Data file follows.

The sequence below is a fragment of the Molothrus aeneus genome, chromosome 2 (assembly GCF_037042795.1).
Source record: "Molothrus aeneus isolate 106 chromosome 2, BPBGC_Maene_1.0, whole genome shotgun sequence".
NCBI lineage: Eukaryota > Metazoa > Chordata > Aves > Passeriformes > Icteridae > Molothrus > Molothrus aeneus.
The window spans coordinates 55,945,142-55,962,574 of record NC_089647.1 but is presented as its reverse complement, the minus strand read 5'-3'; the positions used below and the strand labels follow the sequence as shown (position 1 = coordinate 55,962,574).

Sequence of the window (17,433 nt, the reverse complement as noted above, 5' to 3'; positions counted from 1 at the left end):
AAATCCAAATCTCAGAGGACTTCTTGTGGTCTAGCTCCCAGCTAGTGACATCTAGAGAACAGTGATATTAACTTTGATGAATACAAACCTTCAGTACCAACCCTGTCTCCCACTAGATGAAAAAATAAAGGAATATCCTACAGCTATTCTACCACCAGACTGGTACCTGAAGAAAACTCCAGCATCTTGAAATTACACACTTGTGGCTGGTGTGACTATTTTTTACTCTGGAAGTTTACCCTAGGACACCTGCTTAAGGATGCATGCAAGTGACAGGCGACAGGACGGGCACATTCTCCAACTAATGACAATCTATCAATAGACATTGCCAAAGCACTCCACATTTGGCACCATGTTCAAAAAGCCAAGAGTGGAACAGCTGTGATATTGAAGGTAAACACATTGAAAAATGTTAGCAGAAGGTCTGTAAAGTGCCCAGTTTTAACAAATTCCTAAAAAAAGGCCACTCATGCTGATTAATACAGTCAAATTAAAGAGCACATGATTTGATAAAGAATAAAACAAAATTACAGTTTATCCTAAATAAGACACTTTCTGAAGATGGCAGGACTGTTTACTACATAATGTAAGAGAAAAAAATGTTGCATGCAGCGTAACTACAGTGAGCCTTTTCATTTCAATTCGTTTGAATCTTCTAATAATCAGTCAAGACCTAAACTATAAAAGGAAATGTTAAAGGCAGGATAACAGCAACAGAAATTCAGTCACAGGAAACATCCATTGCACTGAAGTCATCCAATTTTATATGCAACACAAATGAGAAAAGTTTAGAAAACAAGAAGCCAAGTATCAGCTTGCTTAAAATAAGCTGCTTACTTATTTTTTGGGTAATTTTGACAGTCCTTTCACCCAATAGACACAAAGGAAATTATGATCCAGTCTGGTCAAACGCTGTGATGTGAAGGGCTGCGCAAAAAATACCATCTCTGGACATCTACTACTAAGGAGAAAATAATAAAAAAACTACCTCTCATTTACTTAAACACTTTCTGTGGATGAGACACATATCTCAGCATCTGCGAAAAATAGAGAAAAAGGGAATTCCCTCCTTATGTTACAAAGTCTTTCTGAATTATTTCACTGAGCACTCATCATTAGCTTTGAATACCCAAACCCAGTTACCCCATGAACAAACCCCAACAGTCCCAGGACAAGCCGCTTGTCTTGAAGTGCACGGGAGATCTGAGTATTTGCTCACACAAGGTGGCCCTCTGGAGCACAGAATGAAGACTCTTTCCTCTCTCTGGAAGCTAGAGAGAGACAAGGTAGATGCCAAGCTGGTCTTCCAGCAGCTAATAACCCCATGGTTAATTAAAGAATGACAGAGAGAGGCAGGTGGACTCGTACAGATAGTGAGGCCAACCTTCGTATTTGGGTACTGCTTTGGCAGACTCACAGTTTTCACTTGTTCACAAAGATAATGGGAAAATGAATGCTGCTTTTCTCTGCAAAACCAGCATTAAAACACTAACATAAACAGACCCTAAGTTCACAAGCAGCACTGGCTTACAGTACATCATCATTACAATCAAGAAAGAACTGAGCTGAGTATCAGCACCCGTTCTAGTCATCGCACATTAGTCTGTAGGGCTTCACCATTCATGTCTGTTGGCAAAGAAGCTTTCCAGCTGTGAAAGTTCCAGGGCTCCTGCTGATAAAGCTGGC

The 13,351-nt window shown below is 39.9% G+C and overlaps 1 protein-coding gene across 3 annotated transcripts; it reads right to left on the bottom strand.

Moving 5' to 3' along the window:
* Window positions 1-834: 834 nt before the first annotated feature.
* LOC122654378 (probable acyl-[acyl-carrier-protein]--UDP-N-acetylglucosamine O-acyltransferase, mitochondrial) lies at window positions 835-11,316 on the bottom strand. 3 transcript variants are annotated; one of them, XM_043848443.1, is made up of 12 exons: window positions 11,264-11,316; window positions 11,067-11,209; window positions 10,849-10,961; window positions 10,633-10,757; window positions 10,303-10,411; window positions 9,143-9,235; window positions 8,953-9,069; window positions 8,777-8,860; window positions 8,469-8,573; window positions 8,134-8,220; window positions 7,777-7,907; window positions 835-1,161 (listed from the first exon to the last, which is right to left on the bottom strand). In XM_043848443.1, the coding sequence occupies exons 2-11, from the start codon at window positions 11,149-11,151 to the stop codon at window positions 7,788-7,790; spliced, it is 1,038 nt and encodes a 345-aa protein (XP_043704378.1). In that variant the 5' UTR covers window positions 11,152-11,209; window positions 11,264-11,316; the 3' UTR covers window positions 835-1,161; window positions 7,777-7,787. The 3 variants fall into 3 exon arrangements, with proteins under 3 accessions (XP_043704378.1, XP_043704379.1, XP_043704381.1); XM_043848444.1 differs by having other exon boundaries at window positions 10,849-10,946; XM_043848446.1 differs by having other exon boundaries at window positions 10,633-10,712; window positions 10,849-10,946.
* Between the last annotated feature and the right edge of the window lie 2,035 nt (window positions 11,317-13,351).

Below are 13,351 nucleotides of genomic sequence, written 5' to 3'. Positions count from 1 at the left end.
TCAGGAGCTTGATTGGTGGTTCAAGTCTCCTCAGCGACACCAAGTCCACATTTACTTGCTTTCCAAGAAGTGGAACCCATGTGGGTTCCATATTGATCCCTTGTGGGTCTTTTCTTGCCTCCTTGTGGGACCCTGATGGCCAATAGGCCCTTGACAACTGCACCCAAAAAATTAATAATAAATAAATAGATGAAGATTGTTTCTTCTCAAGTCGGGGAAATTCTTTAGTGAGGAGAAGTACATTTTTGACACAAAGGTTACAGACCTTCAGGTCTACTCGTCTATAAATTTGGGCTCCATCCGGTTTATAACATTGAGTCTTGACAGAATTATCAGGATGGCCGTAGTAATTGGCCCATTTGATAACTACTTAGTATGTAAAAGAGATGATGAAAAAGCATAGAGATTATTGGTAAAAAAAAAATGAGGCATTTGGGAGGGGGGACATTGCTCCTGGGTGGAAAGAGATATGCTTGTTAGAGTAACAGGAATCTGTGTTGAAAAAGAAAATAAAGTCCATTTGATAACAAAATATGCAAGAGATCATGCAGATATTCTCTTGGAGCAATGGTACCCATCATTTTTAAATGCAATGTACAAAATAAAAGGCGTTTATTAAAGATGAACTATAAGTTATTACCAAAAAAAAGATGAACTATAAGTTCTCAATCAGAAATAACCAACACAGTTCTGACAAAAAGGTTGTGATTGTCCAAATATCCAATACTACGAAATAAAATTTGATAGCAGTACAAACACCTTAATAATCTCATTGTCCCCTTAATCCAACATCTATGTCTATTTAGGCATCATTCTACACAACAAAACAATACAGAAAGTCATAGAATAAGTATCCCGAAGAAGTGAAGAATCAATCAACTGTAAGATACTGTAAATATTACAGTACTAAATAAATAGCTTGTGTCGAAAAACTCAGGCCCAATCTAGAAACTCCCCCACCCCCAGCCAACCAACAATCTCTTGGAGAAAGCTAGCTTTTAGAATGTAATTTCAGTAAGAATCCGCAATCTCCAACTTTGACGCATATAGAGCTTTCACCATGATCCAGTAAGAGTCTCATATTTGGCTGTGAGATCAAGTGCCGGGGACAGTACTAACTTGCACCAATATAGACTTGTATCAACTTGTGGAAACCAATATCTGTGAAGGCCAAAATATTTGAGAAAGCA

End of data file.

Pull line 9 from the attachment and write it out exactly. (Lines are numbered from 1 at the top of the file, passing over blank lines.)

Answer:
* Window positions 1-834: 834 nt before the first annotated feature.